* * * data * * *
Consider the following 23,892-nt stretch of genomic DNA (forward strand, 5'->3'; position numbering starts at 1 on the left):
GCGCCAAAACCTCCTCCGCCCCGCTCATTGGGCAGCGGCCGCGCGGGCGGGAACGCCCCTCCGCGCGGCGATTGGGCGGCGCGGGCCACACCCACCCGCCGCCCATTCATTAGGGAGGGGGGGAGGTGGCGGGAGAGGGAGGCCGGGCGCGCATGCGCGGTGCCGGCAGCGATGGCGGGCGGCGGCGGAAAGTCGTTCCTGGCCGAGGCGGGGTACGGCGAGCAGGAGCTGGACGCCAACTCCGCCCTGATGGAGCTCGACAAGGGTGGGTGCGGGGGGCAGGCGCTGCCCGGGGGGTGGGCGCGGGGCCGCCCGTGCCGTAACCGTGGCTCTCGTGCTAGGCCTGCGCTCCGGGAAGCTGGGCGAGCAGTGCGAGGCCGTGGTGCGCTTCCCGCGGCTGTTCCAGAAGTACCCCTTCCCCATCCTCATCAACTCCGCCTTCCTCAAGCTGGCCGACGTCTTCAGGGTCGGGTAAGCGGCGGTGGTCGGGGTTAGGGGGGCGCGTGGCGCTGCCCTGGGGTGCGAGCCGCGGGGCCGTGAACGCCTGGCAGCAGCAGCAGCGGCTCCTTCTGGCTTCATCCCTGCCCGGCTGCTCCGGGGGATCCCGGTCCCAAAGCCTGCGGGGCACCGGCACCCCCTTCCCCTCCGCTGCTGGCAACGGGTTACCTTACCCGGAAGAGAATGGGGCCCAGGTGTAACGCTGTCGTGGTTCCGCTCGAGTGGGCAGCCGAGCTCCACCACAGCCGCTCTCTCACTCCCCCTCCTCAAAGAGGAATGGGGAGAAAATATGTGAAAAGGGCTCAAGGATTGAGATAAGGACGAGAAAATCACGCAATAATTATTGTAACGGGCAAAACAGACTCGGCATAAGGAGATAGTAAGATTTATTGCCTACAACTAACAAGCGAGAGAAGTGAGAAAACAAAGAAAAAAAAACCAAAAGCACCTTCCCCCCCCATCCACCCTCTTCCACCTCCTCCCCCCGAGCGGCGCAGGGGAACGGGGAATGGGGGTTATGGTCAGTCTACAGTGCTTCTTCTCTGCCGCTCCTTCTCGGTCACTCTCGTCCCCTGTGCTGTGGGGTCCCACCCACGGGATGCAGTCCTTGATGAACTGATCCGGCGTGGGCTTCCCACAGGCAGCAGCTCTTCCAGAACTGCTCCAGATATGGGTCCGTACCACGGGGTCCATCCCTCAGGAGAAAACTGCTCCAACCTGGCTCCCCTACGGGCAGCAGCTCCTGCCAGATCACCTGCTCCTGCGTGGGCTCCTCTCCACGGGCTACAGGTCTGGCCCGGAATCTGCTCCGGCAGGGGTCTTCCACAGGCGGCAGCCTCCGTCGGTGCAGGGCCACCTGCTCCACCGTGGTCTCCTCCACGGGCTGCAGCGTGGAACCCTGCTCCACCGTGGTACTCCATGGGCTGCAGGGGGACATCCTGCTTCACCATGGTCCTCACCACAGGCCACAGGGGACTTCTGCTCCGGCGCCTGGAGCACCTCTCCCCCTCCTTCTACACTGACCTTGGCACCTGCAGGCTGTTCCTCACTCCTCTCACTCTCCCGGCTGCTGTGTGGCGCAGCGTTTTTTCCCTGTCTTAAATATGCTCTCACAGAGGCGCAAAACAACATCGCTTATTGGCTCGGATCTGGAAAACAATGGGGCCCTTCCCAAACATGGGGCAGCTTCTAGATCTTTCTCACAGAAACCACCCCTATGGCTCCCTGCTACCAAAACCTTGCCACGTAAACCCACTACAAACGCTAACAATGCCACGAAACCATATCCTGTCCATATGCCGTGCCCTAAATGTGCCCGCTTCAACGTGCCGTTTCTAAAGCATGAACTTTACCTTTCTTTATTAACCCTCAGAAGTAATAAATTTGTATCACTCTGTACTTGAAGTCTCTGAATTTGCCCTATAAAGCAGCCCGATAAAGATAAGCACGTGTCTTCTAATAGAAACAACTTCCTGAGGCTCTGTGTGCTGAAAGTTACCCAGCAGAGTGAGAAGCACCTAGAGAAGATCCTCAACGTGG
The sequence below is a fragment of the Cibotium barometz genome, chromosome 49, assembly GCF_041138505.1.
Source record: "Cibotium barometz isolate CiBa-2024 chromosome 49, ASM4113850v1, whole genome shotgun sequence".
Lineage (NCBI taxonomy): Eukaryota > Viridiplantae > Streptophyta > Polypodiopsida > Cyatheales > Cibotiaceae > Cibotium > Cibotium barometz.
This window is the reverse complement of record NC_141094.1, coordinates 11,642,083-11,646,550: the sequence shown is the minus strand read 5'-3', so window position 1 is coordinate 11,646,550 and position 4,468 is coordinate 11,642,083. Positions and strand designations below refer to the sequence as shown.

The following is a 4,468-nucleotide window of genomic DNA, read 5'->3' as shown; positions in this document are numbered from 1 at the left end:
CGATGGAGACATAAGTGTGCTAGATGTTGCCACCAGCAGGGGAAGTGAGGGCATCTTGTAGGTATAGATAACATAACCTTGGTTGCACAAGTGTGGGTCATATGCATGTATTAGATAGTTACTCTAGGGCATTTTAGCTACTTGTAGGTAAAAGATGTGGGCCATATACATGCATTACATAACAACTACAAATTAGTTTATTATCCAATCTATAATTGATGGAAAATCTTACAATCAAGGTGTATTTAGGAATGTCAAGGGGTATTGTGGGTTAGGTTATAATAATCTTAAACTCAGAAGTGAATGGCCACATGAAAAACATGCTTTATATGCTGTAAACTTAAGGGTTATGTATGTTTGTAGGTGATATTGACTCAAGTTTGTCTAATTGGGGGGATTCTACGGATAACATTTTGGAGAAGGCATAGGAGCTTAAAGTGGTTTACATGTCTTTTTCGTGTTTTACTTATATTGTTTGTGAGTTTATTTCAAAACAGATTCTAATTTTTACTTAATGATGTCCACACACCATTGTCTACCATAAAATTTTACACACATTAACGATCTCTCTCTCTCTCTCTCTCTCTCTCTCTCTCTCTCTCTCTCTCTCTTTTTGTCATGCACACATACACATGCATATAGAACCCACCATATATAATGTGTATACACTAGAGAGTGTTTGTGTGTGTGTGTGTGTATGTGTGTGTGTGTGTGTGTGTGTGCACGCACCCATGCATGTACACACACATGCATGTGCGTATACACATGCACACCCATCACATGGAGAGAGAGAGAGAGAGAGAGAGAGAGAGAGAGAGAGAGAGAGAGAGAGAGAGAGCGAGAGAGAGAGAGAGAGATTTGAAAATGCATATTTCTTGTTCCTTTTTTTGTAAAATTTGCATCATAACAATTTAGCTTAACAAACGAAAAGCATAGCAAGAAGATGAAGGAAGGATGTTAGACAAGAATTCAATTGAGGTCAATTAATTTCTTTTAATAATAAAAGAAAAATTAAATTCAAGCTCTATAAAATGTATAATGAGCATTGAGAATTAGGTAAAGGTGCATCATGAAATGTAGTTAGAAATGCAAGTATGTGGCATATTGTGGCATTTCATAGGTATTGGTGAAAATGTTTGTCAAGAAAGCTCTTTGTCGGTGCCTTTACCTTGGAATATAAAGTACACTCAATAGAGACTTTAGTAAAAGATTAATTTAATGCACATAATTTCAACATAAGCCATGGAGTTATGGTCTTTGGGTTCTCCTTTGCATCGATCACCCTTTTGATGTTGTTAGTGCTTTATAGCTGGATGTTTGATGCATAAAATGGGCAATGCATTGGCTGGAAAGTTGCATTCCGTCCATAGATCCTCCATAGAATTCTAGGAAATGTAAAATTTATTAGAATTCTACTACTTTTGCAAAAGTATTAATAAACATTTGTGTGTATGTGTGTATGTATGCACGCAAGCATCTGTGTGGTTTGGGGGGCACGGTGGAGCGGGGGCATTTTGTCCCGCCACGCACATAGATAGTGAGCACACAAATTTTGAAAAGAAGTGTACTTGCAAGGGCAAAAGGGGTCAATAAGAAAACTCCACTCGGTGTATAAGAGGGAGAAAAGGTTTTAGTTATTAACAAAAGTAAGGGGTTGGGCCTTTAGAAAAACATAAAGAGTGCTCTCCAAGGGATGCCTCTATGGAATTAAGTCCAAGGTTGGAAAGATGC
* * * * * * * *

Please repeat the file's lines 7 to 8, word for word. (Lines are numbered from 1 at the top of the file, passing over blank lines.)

The following is a 4,468-nucleotide window of genomic DNA, read 5'->3' as shown; positions in this document are numbered from 1 at the left end:
CGATGGAGACATAAGTGTGCTAGATGTTGCCACCAGCAGGGGAAGTGAGGGCATCTTGTAGGTATAGATAACATAACCTTGGTTGCACAAGTGTGGGTCATATGCATGTATTAGATAGTTACTCTAGGGCATTTTAGCTACTTGTAGGTAAAAGATGTGGGCCATATACATGCATTACATAACAACTACAAATTAGTTTATTATCCAATCTATAATTGATGGAAAATCTTACAATCAAGGTGTATTTAGGAATGTCAAGGGGTATTGTGGGTTAGGTTATAATAATCTTAAACTCAGAAGTGAATGGCCACATGAAAAACATGCTTTATATGCTGTAAACTTAAGGGTTATGTATGTTTGTAGGTGATATTGACTCAAGTTTGTCTAATTGGGGGGATTCTACGGATAACATTTTGGAGAAGGCATAGGAGCTTAAAGTGGTTTACATGTCTTTTTCGTGTTTTACTTATATTGTTTGTGAGTTTATTTCAAAACAGATTCTAATTTTTACTTAATGATGTCCACACACCATTGTCTACCATAAAATTTTACACACATTAACGATCTCTCTCTCTCTCTCTCTCTCTCTCTCTCTCTCTCTCTCTCTCTCTTTTTGTCATGCACACATACACATGCATATAGAACCCACCATATATAATGTGTATACACTAGAGAGTGTTTGTGTGTGTGTGTGTGTATGTGTGTGTGTGTGTGTGTGTGTGCACGCACCCATGCATGTACACACACATGCATGTGCGTATACACATGCACACCCATCACATGGAGAGAGAGAGAGAGAGAGAGAGAGAGAGAGAGAGAGAGAGAGAGAGAGAGAGAGCGAGAGAGAGAGAGAGAGATTTGAAAATGCATATTTCTTGTTCCTTTTTTTGTAAAATTTGCATCATAACAATTTAGCTTAACAAACGAAAAGCATAGCAAGAAGATGAAGGAAGGATGTTAGACAAGAATTCAATTGAGGTCAATTAATTTCTTTTAATAATAAAAGAAAAATTAAATTCAAGCTCTATAAAATGTATAATGAGCATTGAGAATTAGGTAAAGGTGCATCATGAAATGTAGTTAGAAATGCAAGTATGTGGCATATTGTGGCATTTCATAGGTATTGGTGAAAATGTTTGTCAAGAAAGCTCTTTGTCGGTGCCTTTACCTTGGAATATAAAGTACACTCAATAGAGACTTTAGTAAAAGATTAATTTAATGCACATAATTTCAACATAAGCCATGGAGTTATGGTCTTTGGGTTCTCCTTTGCATCGATCACCCTTTTGATGTTGTTAGTGCTTTATAGCTGGATGTTTGATGCATAAAATGGGCAATGCATTGGCTGGAAAGTTGCATTCCGTCCATAGATCCTCCATAGAATTCTAGGAAATGTAAAATTTATTAGAATTCTACTACTTTTGCAAAAGTATTAATAAACATTTGTGTGTATGTGTGTATGTATGCACGCAAGCATCTGTGTGGTTTGGGGGGCACGGTGGAGCGGGGGCATTTTGTCCCGCCACGCACATAGATAGTGAGCACACAAATTTTGAAAAGAAGTGTACTTGCAAGGGCAAAAGGGGTCAATAAGAAAACTCCACTCGGTGTATAAGAGGGAGAAAAGGTTTTAGTTATTAACAAAAGTAAGGGGTTGGGCCTTTAGAAAAACATAAAGAGTGCTCTCCAAGGGATGCCTCTATGGAATTAAGTCCAAGGTTGGAAAGATGC